Learn How to Frame a Painting
Friday, September 27, 2019
Learn How to Frame a Painting
The sad reality is that much of our most interesting and beautiful artwork is stored within our homes, in boxes in the attic, garage or collecting dust on a shelf.
Paintings belong beautifully displayed on our walls, not tucked away. Yet many of us lack the skills and knowhow to frame our own paintings. Not to mention the task can be both confusing and time-consuming for those unfamiliar with the process.
After all, there are a wide-array of frame styles and mat colors to choose from. What about hiring a professional to frame a painting? That’s certainly an option, but often an expensive one.
This guide provides you with a simple approach to framing and hanging artwork in your home. Read on to find out how you can.
How to Frame a Painting: Some Beginners Basics
For the sake of clarification, when we discuss how to frame artwork, we are talking about basic paintings and not expensive artwork or sentimental pieces that may require the skills of an expert in order to properly preserve them in immaculate condition for decades to come.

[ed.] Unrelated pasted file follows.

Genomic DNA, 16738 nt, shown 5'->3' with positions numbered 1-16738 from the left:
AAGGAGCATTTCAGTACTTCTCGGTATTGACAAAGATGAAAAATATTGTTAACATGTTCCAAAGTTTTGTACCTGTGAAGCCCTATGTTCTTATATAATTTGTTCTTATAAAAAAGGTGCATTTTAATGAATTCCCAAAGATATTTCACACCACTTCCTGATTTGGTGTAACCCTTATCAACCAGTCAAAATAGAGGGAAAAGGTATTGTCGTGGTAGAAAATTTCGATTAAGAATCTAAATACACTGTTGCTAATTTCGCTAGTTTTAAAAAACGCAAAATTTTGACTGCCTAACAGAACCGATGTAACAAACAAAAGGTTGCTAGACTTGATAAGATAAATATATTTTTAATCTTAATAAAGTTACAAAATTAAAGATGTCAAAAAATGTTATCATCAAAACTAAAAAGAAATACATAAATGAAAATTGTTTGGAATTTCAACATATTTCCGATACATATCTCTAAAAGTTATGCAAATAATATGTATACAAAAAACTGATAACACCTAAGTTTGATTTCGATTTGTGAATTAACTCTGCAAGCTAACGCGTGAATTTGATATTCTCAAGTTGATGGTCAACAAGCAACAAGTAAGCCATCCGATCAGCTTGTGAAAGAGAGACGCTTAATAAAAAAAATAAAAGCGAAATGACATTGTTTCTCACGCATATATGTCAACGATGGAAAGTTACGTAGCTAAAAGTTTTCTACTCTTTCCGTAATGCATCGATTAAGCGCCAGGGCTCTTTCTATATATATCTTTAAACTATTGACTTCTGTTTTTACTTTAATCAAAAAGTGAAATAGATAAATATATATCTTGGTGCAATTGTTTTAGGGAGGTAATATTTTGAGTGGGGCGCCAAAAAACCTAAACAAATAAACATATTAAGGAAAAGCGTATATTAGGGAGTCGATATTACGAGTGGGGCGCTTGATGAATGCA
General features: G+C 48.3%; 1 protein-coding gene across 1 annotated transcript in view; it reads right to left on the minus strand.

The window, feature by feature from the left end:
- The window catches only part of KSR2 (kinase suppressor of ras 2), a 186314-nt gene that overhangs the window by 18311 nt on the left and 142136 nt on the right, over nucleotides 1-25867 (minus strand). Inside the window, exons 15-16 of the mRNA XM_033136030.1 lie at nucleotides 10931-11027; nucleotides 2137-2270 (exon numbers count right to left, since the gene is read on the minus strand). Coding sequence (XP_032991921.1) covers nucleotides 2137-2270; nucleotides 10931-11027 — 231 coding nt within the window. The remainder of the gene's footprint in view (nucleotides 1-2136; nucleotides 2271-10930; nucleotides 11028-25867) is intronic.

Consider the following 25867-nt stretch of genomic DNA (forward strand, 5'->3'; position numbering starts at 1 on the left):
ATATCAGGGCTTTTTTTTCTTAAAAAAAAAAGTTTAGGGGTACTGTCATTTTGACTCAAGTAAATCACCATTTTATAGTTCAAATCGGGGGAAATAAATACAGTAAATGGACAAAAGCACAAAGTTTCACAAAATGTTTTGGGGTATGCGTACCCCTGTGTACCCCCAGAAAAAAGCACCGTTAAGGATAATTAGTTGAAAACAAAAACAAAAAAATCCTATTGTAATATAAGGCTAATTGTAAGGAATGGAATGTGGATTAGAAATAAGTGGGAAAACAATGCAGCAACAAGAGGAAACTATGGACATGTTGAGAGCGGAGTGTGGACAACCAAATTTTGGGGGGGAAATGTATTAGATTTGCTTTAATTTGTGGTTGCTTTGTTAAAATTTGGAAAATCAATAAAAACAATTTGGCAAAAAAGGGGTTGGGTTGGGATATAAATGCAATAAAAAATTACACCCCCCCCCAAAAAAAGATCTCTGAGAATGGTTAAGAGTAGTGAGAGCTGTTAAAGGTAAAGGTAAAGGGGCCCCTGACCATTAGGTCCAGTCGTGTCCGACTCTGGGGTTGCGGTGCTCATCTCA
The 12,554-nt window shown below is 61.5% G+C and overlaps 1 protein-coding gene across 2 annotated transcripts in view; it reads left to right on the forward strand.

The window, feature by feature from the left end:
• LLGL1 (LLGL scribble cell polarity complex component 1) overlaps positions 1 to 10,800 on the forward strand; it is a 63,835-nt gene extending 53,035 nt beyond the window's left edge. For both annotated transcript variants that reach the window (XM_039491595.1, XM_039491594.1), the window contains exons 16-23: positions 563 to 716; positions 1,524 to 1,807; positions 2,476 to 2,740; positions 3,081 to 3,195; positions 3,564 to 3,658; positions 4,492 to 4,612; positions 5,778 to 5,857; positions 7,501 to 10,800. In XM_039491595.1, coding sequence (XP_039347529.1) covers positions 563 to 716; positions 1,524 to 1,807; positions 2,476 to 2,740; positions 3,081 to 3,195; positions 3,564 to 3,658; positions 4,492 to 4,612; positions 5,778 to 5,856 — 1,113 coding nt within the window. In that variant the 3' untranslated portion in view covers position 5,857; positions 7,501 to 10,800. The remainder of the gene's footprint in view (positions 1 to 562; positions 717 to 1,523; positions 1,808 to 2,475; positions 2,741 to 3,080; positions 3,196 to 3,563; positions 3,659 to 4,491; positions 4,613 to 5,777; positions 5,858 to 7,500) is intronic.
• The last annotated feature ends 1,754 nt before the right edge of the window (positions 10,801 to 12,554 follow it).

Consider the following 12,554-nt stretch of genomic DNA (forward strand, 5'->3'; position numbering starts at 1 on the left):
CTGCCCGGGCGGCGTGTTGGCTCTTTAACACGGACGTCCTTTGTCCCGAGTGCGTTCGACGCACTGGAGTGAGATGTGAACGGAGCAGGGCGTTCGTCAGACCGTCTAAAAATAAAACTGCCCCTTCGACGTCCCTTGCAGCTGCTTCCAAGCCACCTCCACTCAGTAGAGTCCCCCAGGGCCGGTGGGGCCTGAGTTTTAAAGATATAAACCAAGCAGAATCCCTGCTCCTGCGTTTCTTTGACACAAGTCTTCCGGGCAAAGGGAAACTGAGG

A great many individuals have a wonderful collection of artwork, including self-made paintings, photographs, children’s paintings, vintage posters, or even an artsy quilt that needs to be framed. It is exactly these pieces that you want to hang up on your wall. Homes with beautifully framed artwork don’t have to look like museums.
Choosing the Right Material
The first thing you need to do is determine the dimensions of your piece of art and choose a picture frame . Next, in order to get longevity out of your artwork, choose matting material that is acid-free and that has a dust cover on its back. You can then opt between a glass or acrylic covering, also known as picture frame glazing, to be used for the front-facing part of the frame.
Keep in mind that while acrylic is lightweight and shatterproof, it is also more easily scratched than glass and requires special handling. Regardless of which glazing you choose, it should always have been properly treated to protect your art from harmful UV rays, the number one enemy of art that can cause fading and other damage over time.